No-report Paradigmatic Ascription of the Minimally Conscious State: Neural Signals as a Communicative Means for Operational Diagnostic Criteria
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The minimally conscious state (MCS) is usually ascribed when a patient with brain damage exhibits observable volitional behaviors that predict recovery of cognitive functions. Nevertheless, a patient with brain damage who lacks motor capacity might nonetheless be in MCS. For this reason, some clinicians use neural signals as a communicative means for MCS ascription. For instance, a vegetative state patient is diagnosed with MCS if activity in the motor area is observed when the instruction to imagine wiggling toes is given. The validity of using neural signals in ascribing MCS requires a special sort of inference. That is, no-report paradigmatic assessments must have inductively strong ways of inferring a purported informational content from the observed neural signal that grounds the fact that the patient has top-down cognitive control (or residual volition). Shannon’s mathematical theory of communication and Bayes’ theorem reveals the formal structure of neural communication. On the basis of relevant data from the neuroscience literature, I conclude that the formal structure combined with the data shows that neural signals can be used as a communicative means for operational diagnostic criteria for MCS ascription.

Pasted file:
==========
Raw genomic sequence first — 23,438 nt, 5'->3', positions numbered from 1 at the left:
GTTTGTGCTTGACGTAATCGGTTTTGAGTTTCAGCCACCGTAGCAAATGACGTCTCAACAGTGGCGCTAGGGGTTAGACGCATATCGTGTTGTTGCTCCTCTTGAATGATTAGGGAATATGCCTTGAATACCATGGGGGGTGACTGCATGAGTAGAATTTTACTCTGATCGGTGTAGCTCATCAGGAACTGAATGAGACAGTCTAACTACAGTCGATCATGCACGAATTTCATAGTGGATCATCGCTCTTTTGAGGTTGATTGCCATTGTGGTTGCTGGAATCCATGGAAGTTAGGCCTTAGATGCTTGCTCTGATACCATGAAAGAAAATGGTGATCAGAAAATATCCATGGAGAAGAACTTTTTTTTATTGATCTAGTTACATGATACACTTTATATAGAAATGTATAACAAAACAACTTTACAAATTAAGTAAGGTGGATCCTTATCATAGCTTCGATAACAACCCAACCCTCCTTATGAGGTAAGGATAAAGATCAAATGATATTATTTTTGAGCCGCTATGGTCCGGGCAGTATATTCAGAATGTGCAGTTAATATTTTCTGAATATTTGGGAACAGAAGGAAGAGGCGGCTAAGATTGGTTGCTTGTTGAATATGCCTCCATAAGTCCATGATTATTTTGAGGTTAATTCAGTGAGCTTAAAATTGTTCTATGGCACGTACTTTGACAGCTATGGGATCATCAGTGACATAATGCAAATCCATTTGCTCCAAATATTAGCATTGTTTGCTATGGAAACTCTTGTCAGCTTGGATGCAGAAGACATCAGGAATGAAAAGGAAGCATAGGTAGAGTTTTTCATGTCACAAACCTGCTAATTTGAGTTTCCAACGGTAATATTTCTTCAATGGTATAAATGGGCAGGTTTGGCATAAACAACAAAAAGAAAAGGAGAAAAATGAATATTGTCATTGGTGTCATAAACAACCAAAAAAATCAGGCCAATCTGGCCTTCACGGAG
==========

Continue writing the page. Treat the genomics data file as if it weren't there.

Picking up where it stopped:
KeywordsMinimally conscious state Mental motor action Neural signal Informational content Shannon information Bayes’ theorem Residual volition No-report paradigm
I am indebted to Carrie Figdor for many fruitful discussions and her invaluable comments made on earlier drafts. I am also grateful to Gregory Landini, Richard Fumerton, as well as two anonymous reviewers of this journal for their well-placed suggestions on previous versions. Many thanks to Seung Wook Kim, David Redmond, and members of the University of Iowa Graduate Philosophical Society for helpful discussions.
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